[Blueboard] Kritika Kultura Lecture Series

Department of English doe at admu.edu.ph
Fri Jul 6 11:30:22 PHT 2012

KRITIKA KULTURA, A Refereed E-Journal of Language, Literary/Cultural Studies
                     Department of English
                 Ateneo de Manila University




                    PROF. RICHARD T. CHU
                    Department of History
              University of Massachusetts-Amherst

"Opium Smokers, Slave Holders, Hardworking Laborers: Racial Discourse on
         the "Chinaman" in Early-Twentieth Century Philippines"

                    July 6, 2012, 4:30-6pm
                    Leong Hall Auditorium

About the Lecture:

Based on hundreds of newspaper articles from major publications in Manila
at the turn of the twentieth-century, this lecture explores and analyses
the different images, reports, and descriptions of the "Chinaman." Most of
these articles are police notes, and hence deal with different crimes
committed by or against Chinese individuals living in Binondo and its
premises. An examination of the details found in such reports leads to a
fascinating picture of quotidian life in Manila at a time of great
political change and to broader questions related to the race, ethnicity,
gender, and empire.

The Lecturer:

Richard T. Chu received his A.B. from Ateneo de Manila University (1986),
his M.A. from Stanford University (1994), and his Ph.D. from University of
Southern California (2003). His research focuses on the history of the
Chinese and Chinese mestizos in the Philippines and the different Chinese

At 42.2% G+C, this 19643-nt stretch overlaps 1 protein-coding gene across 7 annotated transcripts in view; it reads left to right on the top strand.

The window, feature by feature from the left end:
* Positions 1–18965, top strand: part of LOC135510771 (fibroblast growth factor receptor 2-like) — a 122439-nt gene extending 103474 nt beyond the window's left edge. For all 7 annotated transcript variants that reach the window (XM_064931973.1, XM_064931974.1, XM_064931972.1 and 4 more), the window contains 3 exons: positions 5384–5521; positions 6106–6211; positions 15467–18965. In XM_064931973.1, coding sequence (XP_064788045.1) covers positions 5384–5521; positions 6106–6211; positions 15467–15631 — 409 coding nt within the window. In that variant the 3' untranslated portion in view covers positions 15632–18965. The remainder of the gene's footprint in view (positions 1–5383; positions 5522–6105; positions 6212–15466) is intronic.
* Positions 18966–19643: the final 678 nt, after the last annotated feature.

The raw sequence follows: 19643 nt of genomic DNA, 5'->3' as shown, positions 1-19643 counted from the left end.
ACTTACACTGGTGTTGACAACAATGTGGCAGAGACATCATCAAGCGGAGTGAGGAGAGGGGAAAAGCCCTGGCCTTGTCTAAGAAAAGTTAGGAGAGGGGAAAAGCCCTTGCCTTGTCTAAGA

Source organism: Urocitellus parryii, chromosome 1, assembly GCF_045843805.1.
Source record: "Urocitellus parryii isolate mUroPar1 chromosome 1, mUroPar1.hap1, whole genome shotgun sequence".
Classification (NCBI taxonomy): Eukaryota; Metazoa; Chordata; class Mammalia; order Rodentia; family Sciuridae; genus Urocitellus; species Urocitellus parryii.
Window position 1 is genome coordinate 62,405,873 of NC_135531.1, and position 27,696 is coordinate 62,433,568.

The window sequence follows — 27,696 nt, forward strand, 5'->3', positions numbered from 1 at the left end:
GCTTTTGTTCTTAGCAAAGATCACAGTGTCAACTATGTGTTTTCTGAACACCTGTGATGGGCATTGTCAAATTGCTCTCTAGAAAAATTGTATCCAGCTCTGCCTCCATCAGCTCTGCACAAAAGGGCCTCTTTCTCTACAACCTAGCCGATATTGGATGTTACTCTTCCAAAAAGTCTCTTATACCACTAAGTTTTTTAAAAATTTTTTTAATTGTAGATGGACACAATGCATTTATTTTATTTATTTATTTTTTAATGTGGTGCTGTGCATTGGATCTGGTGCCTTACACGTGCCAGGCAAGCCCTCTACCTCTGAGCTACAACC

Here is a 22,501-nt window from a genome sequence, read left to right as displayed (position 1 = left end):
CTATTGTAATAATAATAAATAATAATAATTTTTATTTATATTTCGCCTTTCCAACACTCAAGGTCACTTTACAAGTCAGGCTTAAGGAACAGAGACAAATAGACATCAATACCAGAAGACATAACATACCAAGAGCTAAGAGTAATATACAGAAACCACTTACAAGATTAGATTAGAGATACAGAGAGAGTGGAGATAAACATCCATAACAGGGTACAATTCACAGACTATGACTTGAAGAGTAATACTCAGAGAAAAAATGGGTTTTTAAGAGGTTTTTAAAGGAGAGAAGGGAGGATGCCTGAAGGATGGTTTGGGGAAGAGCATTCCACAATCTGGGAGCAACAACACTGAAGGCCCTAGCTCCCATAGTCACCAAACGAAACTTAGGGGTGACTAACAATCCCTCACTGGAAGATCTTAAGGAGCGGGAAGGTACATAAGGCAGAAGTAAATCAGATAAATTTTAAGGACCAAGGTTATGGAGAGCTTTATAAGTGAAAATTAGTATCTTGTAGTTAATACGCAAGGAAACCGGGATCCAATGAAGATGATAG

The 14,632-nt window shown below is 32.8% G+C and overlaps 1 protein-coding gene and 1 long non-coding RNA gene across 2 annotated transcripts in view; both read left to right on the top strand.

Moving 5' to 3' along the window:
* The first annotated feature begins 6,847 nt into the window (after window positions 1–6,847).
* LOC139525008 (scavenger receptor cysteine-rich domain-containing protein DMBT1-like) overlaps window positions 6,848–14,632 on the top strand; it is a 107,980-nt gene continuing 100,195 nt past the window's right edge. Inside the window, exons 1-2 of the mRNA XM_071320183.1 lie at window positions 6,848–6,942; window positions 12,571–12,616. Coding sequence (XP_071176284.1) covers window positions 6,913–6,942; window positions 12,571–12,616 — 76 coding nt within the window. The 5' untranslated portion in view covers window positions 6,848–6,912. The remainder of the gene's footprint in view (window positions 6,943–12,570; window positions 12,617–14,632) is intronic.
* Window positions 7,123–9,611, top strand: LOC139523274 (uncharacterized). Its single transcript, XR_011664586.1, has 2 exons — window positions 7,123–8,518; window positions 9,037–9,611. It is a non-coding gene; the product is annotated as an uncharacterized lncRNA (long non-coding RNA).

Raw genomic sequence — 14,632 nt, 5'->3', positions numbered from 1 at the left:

diasporic communities in the world, centering on issues of ethnicity,
gender, and nationalism. He has published several articles, including
"Rethinking the Chinese Mestizos of the Philippines" (in Shen and Edwards,
"Beyond China: Migrating Identities, Centre for the Study of the Chinese
Southern Diaspora", ANU, 2002), "The 'Chinese' and 'Mestizos' of the
Philippines:  Towards a New Interpretation" (Philippine Studies Journal,2002);
"The 'Chinaman' Question: A Conundrum in U.S. Imperial Policy in the
Pacific" (Kritika Kultura, 2006); and "Filipino Americans in
Boston/Massachusetts" (Institute of Asian American Studies, University of
Massachusetts, Boston, 2007).

His book "The Chinese and Chinese Mestizos of Manila: Family, Identity,
and Culture 1860s-1930s" (E.J. Brill, 2010) examines and analyzes the
familial and business practices of Chinese merchant families as they
negotiated the attempts of colonial governments to control them. An
offshoot from the first, his second book is entitled "Chinese Merchants
of Binondo in the Nineteenth Century," published by the University of
Santo Tomas Press (2010). His third book project is called "Building a
Nation, Effacing a Race: The Making and Unmaking of Filipino and Chinese
Identities in the Philippines," and for which he received a University
Faculty Research Grant. This next project looks into the discourse of
Chinese identities in print media, and the construction of the Chinese as
an ethnic "Other." He also received a grant from the Institute of Asian
American Studies at UMass Boston to conduct and publish his research on the
Filipino-Americans in Boston/Massachusetts.

Proficient in several languages, Chu was born and raised in the
Philippines, but has spent some time in China, and is now based in the
United States. While he was the China Project Associate of the Stanford
Program on International and Cross-Cultural Program, he wrote several
curriculum units on Chinese history and civilization for grades 6-12
teachers. He has taught at Ateneo de Manila University and University of
San Francisco. Presently, he is Five College Associate Professor of History
at University of Massachusetts, Amherst. He teaches courses on Pacific
empires, Philippine colonial history, Asian American history, the Chinese
diaspora, and world history.

Lifted from the http://www.umass.edu/history/people/faculty/chu.html.

Department of English
School of Humanities
Ateneo de Manila University
Katipunan Avenue, Loyola Heights,
Quezon City 1108
Tel. no.: 426-6001 local 5310/5311
Telefax: 426-6201

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